On September 21, procurement specialists from the Asian Development Bank (ADB) will travel from its headquarters in the Philippines to Dublin for an Enterprise Ireland seminar to highlight tendering opportunities for Irish companies.
Those likely to be of most interest include contracts in the infrastructure, engineering, energy/environment, water, urban development, healthcare, education and policy and development areas.
Founded in 1966 and headquartered in Manila, the Asian Development Bank is a regional development bank, serving the developing countries of Asia.
Like the World Bank, it is a non-profit operation, aimed at reducing poverty in the region through development. The objectives of the Asian Development Fund (ADF) - the 'soft arm' of the ADB - include gender equality, food security, private sector development, governance, and preparedness and response to cross-border health issues and climate change and disasters.
The ADB's primary raison d'être is to provide loans. But the bank also finances some activities with grants and 'technical assistance'. Last year, the bank disbursed almost $16.4bn in loans, $169m in technical assistance and $526.75m in grant-funded projects to client countries.
Only companies and individuals from the countries that have joined the bank can tender for, or provide consultancy services around, the multibillion euro infrastructure and development projects supported each year. Ireland is one of the most recent countries to have joined the ADB, signing up just over a decade ago as its 66th member.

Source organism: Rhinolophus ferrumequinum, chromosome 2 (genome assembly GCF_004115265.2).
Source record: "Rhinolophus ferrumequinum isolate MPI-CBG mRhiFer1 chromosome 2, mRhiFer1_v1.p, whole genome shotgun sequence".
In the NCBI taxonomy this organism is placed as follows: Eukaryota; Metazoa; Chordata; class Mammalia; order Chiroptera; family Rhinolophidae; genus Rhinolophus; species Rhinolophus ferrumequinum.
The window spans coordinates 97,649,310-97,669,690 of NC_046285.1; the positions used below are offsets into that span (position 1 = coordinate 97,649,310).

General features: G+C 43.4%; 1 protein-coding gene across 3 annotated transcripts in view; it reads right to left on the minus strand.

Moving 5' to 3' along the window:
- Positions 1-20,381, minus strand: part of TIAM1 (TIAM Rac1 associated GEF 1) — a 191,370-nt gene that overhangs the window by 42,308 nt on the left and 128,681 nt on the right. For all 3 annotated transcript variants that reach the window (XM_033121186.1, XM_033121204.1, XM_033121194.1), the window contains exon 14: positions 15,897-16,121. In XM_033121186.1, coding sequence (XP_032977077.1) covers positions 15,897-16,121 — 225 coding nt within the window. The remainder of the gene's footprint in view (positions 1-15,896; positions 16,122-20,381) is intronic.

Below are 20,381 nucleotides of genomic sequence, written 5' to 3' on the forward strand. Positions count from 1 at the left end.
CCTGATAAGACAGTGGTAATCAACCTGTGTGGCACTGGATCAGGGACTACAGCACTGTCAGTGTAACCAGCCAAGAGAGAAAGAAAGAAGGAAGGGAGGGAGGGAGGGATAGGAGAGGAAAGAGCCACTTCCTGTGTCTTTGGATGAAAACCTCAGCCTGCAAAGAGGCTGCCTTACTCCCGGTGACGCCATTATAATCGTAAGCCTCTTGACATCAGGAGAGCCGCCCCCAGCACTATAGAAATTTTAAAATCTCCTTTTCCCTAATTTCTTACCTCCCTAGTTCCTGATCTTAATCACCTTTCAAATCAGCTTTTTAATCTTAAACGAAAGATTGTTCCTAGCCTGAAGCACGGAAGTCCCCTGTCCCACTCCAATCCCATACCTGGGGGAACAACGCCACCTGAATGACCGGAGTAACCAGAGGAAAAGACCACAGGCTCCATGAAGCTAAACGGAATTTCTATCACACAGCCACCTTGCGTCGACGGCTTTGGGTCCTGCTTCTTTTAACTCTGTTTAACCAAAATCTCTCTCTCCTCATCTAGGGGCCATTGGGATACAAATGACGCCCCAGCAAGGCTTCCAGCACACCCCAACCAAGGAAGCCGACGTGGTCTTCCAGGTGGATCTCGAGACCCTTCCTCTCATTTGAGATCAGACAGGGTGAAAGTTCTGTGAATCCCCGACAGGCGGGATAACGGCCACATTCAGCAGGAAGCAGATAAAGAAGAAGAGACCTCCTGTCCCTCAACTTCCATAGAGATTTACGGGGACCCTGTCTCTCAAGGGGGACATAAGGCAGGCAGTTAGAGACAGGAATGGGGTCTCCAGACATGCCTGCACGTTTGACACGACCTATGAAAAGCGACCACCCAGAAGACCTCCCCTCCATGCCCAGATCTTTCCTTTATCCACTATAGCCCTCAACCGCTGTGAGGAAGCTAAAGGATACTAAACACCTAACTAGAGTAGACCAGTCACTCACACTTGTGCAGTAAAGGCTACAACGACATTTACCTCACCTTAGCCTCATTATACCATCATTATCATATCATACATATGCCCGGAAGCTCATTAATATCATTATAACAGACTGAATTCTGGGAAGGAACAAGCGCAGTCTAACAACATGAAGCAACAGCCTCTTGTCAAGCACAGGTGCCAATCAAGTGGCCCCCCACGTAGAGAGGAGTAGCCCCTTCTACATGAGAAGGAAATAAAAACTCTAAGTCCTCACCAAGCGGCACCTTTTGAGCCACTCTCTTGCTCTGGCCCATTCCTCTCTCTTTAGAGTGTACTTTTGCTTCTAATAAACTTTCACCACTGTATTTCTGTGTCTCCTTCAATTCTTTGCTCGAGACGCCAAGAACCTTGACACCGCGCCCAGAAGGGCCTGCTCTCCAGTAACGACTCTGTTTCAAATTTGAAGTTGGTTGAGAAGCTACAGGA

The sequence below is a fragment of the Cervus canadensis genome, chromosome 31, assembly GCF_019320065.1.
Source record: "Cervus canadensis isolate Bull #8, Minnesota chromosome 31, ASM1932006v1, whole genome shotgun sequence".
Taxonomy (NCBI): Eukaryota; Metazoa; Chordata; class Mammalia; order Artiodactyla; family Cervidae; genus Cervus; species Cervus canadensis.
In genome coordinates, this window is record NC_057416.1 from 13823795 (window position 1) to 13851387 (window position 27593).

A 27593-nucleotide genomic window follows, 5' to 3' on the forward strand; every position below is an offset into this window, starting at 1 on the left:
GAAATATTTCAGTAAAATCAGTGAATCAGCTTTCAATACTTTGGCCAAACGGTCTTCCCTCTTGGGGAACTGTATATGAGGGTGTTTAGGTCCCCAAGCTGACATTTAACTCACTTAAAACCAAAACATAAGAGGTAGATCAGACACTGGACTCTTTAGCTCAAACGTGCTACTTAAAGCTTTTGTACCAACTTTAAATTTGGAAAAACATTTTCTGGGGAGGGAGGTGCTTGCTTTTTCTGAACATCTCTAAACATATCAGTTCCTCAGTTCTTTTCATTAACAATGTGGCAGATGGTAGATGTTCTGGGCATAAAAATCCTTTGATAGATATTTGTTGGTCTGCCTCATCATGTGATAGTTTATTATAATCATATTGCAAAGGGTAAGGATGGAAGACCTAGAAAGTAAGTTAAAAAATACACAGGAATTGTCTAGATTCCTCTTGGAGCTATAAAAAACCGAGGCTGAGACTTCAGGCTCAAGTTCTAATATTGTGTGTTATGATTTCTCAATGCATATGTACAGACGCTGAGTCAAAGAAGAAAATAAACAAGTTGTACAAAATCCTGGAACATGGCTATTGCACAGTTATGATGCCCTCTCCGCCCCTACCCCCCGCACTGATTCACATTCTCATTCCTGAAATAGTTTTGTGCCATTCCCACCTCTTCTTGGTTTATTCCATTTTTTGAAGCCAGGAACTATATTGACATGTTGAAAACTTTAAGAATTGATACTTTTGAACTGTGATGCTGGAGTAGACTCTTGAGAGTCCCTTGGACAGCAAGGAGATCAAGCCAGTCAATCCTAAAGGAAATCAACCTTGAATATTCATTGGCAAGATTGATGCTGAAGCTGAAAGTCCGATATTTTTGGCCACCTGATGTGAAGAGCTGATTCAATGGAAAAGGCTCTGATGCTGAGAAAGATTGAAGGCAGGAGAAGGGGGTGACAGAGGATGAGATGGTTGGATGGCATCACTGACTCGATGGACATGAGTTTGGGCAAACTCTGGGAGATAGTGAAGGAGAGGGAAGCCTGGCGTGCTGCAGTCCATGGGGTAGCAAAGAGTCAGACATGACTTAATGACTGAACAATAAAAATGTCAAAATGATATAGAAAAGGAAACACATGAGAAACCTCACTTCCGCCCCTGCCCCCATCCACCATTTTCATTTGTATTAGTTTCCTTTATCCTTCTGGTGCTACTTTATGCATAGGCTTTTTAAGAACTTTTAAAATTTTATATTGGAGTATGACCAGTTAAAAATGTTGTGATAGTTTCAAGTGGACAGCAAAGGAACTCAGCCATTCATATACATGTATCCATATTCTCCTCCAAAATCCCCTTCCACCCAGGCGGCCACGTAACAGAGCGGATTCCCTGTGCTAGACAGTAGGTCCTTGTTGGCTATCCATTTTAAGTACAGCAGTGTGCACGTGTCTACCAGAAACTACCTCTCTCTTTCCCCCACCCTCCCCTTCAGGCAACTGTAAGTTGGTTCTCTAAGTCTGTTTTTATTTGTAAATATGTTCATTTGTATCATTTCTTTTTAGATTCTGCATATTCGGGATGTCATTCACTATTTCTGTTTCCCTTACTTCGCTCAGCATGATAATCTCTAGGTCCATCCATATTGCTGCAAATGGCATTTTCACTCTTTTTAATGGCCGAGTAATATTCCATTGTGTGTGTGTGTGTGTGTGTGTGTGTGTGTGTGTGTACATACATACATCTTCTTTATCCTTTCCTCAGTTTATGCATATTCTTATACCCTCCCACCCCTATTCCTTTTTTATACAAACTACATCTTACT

The specific opportunities for investor countries fall into two categories. First, there is the supply of goods and works. However, the second, broader opportunity area - the provision of consultancy services - is seen as more relevant to Irish companies.
For example, the ADB uses consultants for technical assistance work, sector studies and economic research studies, as well as for training. In addition, client countries use consultants on loan projects.
Some 70 consultancy-type contracts, worth $11.06m, have been awarded to Irish companies since 2006. For example, ESB International, the PM Group and Energy Services, have won contracts in the energy area, while SRI Executive has provided recruitment services for the bank itself.
Separate to this, the ADB hires consultants on short-term contracts - typically anything from 10 to 60 days - to work within the bank.
These secondments provide a great opportunity to get an insider view of the ADB's workings.
Winning an ADB contract can offer Irish companies a means of entering the Asian market. The bank operates a defined and transparent procurement process and allows contractors to bid and be paid in the currency of their choice. Moreover, all tendering is through English.
With billions being disbursed every year on projects spanning the Asia-Pacific region, Irish companies are best advised to hone their ADB efforts by focusing on one or a group of countries and familiarising themselves with the relevant 'Country Strategy and Programme' document - essentially the ADB's 'business plan' for that country.
The objective should be to drill down through the projects to see what is relevant for your company.
It is also a good idea to talk to the sectoral and country specialists within the ADB. Attending the event in Dublin could be a valuable first step in making initial contacts.
As well as highlighting opportunities, the workshop will provide an update on the ADB's new procurement policy and an opportunity to meet with ADB experts in one-to-one meetings.
Tonia Spollen-Behrens is a senior market adviser on international financial institutions (IFI) tender opportunities with Enterprise Ireland.